So if they need to come in person, there is some processes and new policy types of things happening but if they can’t be seen virtually that is obviously the place that we really want to go and have ramped up our visit volumes in a virtual way by a couple of orders of magnitude in there. 

 

[0:08:18.9] BR: Yeah, the numbers I am hearing are amazing. What is one of the things that you’ve been really just amazed or impressed that your team has been able to accomplish? 

 

[0:08:28.7] PT: So in one week, we stood up both a large skit toward the organization, a large scale, very large scale outdoor drive-through tent based swabbing station and wired all of the connectivity and set that up. That kind of took off on Monday. On Wednesday morning they were open. The same week we started to put in place and plan to stand up a new lab both physically as well as organizationally that we partnered with another organization here in Columbus named Battelle. 

 

Who is a very large – one of the largest research organizations in the United States to stand up that lab and use some novel processes for testing. So we had a blank slate on Wednesday morning and by Friday it was outfitted with all the technology, all the build was underway and our Epic system to be able to do those tests. All the users had access and they were doing training. So in three days, we creped a space and built all of the system things and added all of the users to be able to start doing our test ourselves. 

 

And we are now the reference lab for Central Ohio and the first test was done maybe a week and a half ago so. 

 

[0:09:57.0] BR: Wow, that’s fantastic. Do you have any solutions you are doing right now around PPE or just monitoring or putting that in place? 

 

[0:10:06.3] PT: So Battelle again is a wonderful partner and an amazing group of brilliant people. For PPE we are across the street from Battelle Research Institute from their home office and we are reprocessing PPE. So for N95 masks, we collect them, transport them to our partners at Battelle and they are able to re-sterilize them and return them for use and they think that the tests are showing that we could re-sterilize an N95 mask perhaps 20 times and use it before it is not useable.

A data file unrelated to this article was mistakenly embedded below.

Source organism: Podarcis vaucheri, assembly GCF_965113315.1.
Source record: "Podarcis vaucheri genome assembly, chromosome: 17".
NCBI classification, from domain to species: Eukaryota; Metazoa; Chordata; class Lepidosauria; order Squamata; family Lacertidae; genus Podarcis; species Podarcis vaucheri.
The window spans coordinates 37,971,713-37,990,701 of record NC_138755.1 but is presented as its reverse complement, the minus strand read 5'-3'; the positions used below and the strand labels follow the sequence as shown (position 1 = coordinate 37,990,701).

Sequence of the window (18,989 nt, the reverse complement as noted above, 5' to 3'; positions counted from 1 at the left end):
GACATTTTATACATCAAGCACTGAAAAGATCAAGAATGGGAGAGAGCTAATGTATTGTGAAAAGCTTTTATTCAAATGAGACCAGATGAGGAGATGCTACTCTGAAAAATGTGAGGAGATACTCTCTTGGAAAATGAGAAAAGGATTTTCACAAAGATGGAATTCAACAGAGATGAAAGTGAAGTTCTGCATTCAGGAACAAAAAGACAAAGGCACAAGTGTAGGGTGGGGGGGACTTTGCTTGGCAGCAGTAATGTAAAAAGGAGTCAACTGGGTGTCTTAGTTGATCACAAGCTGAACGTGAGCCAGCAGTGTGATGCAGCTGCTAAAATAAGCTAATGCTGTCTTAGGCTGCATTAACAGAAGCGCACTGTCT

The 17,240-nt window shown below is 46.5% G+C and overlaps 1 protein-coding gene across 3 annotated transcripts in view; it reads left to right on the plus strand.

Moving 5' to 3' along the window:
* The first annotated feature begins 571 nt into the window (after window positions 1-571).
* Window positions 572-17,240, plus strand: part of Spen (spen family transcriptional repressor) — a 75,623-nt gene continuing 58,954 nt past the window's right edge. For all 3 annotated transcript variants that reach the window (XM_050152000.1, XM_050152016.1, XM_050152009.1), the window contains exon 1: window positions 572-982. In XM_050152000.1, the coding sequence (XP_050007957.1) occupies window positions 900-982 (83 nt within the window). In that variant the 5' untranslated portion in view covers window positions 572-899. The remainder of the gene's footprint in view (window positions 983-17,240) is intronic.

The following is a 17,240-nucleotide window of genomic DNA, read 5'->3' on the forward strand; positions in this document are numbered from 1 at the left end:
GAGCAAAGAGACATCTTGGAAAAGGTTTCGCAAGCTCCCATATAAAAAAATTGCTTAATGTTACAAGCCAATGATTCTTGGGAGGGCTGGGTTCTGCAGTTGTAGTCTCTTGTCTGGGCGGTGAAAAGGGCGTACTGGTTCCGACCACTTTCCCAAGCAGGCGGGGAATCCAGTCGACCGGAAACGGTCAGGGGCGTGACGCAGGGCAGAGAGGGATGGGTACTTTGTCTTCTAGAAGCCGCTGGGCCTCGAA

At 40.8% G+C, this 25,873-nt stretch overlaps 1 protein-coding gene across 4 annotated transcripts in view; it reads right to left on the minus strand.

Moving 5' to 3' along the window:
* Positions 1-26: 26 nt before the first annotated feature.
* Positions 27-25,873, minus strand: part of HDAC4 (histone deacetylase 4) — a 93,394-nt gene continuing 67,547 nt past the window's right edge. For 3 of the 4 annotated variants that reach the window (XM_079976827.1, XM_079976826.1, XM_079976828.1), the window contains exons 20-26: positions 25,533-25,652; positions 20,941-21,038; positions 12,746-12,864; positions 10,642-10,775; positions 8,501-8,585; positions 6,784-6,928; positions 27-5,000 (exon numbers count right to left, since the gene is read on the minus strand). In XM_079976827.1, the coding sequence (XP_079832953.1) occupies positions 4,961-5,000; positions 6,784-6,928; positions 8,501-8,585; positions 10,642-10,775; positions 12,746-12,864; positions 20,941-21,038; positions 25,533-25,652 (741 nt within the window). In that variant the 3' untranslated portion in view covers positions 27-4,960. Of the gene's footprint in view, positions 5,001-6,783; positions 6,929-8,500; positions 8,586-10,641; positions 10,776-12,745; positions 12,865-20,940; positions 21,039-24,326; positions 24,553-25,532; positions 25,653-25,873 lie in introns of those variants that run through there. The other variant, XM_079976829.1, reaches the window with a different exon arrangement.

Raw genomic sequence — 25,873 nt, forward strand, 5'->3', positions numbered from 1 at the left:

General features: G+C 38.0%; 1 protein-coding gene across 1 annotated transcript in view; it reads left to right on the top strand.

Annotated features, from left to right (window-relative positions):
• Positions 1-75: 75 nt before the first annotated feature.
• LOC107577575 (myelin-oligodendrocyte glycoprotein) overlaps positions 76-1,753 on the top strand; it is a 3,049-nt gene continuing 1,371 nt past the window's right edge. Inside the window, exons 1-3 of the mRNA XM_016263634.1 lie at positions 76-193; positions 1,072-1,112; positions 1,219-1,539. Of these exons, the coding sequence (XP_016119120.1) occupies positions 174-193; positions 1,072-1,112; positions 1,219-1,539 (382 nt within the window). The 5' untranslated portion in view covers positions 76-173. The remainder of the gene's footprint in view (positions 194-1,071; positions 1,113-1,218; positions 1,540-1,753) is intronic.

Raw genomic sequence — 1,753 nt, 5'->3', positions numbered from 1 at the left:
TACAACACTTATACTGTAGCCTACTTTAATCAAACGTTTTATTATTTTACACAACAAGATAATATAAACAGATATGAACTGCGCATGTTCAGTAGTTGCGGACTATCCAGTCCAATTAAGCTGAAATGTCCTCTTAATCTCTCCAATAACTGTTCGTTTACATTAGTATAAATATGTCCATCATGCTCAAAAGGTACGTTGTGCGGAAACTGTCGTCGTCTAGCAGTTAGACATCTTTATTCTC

[0:10:51.3] BR: Wow that is fantastic. Anything in the prep process that you wish you had done earlier? 

 

[0:10:58.2] PT: I think that understanding as we were making our plans for folks that there were things we should have ordered earlier because we are having some delays with some equipment that we would like to have had earlier and that list would include some headsets, those are in very short supply because we want to send people home that need a headset in order to do their work. The small wireless adapters that you can hook up to a desktop to be able to equip it to function wirelessly. 

 

If you want to send somebody home with a desktop. So just always having that be the first time sort of an idea comes up to do something different that should be one of the very first questions in this kind of situation is what might be some of the equipment and let us get it on order now. Okay, now let’s talk about the process and tested and those kinds of things so. 

 

[0:12:00.7] BR: That is amazing. Well, Phyllis, thank you very much for taking the time and thanks for sharing your experience and your wisdom with us. I really appreciate it. 

 

[0:12:09.6] PT: Thank you Bill, happy to do it and I am learning from the other field reports because I am here listening to those so thank you very much for doing these. 

 

[END OF INTERVIEW]

 

[0:12:19.8] BR: That is all for this show. Special thanks to our sponsors, VMware, StarBridge Advisers, Galen Healthcare, Health Lyrics and Pro-Talent Advisers for choosing to invest in developing the next generation of health leaders. If you want to support the fastest growing podcast in the health IT space, the best way to do that is to share with a peer. Send an email, DM whatever you do. You could also follow us on social media and subscribe to our YouTube channel. 

 

There is a lot of different ways you can support us but sharing it with a peer is the best. Please check back often as we would be dropping many more shows until we flatten the curve across the country. Thanks for listening. That is all for now.

 

[END]